Song of the Day: October 29

Written by Elliott Hurwitt

Music Historian

In category: Song of the Day

Published October 29, 2015

This week’s Song of the Day curator is Elliott Hurwitt, longtime friend of NYFOS and music historian specializing in the works of W. C. Handy. 

from Elliott Hurwitt:

Champion Jack Dupree was born in New Orleans around 1910 and died in Hanover, Germany, in 1992. Son of a father from the Belgian Congo and a mother of African American and Cherokee heritage, he was orphaned at two and sent to the same Home for Colored Waifs that had provided a musical training ground for Louis Armstrong just a few years earlier. Dupree taught himself piano and embarked on a career playing in juke joints and brothels around the country. He was a fine chef, and worked in the culinary arts professionally at several points in his life. Dupree came by the sobriquet “Champion Jack” the hard way. Having gone into the boxing ring at the suggestion of heavyweight champion Joe Louis, he fought over 100 bouts and won Golden Gloves titles, among other distinctions. Considering how many punches he must have landed on who knows how many jaws, it’s a wonder he could play piano at all.

In the 1940s and ’50s Dupree worked on the boundaries of rhythm and blues, folk music, and jazz, with Sonny Terry and Brownie McGhee, among other notables. He was a prolific recording artist, cutting many sides in New York, and had a hit with “Walking the Blues” in 1955. By the end of the 1950s Dupree was spending most of his time in England and Denmark, where he liked the career opportunities and relative lack of race prejudice. A plaque commemorates Dupree’s residence in Halifax, England, his home in later years. In the mid-1960s he recorded in London with some of a new generation of blues-influenced rock n’ rollers, including Eric Clapton and John Mayall.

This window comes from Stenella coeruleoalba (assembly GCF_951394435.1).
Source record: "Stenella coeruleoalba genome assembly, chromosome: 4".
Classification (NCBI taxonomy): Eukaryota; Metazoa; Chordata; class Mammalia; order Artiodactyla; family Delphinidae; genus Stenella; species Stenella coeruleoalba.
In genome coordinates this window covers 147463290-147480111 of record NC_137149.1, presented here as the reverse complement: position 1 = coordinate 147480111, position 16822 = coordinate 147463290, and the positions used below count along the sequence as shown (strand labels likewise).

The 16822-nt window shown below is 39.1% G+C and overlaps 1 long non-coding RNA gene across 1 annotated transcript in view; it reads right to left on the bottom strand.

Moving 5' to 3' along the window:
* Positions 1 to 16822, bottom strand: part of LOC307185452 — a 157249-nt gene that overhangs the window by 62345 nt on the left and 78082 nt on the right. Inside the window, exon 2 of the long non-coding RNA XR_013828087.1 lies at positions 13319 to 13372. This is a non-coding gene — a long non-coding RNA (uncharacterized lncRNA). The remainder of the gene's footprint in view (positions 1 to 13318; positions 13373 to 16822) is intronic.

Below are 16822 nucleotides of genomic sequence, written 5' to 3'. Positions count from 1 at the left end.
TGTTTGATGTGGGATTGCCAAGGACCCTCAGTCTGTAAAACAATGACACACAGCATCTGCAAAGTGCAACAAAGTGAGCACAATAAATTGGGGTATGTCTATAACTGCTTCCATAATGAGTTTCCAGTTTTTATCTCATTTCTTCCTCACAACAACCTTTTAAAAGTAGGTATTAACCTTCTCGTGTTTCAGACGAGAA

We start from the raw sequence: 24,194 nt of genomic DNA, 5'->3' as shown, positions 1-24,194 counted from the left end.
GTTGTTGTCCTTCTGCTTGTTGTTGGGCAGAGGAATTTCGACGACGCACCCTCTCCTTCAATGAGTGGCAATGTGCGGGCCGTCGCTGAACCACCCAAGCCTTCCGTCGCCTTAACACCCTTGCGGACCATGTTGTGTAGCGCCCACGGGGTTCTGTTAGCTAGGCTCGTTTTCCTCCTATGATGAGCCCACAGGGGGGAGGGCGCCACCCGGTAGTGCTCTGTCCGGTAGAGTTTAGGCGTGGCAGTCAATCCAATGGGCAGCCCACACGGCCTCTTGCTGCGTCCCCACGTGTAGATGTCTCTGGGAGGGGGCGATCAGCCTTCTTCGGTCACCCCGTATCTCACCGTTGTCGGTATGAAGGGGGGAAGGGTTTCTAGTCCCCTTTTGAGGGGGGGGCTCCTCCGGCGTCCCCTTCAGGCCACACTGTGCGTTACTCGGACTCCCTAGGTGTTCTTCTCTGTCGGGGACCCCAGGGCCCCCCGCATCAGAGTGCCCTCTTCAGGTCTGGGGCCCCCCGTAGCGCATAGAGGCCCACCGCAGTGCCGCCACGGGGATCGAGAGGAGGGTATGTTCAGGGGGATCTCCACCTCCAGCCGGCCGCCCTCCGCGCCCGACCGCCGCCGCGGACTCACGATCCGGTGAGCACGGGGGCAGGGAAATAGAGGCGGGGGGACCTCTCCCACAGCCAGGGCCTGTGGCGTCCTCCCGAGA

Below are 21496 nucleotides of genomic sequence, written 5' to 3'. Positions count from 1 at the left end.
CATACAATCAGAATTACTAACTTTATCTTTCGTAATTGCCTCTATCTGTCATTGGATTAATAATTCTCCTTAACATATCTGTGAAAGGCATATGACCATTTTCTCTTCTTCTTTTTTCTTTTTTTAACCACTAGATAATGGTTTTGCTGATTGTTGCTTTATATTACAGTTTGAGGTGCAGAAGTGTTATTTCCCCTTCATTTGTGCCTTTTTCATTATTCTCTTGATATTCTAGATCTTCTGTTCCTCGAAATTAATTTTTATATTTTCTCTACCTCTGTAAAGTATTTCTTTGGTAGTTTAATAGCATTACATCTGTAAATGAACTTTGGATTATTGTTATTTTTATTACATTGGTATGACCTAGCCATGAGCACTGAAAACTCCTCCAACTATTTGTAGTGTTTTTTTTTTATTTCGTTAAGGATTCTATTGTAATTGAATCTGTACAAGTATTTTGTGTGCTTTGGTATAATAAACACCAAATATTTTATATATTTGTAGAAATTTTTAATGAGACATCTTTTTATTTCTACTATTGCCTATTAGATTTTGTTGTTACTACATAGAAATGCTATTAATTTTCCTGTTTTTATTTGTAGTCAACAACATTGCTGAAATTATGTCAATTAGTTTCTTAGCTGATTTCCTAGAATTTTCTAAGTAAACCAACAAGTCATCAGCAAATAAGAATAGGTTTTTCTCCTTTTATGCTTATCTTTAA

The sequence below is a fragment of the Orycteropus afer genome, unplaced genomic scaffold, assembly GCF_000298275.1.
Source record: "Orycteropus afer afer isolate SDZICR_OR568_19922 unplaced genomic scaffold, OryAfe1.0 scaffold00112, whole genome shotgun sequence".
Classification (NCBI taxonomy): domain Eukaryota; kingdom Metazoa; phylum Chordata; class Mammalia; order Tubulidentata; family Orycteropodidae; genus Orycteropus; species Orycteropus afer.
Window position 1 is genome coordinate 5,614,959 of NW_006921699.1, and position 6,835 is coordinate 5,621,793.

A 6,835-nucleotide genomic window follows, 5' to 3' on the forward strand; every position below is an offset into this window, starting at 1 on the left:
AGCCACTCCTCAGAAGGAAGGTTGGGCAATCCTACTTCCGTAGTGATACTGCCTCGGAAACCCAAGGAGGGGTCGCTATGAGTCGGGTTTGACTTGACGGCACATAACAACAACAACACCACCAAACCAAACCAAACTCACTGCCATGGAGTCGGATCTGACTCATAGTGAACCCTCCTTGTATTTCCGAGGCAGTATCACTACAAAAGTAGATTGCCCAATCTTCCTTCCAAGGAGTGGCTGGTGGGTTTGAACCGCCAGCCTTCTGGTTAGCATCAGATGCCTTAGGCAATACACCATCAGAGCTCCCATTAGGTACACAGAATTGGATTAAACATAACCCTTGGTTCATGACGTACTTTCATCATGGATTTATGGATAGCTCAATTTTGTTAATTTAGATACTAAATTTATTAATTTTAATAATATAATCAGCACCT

Dupree asks the time-honored question “Why?” The answer, of course, if “I Don’t Know.” He’s accompanied here solely by the electric guitar of Kenn Lending, a Danish musician who worked with him steadily during the expatriate blues-man’s later years. In his solo, prodded by Dupree to “steal a few notes, steal a few notes,” then “take one more, son!” Lending eases into some blistering high notes. Dupree could stoop to the very low humor, and he must have made a terrible adversary. But his rough good nature and hard-earned mother wit are a tonic in a complicated world.

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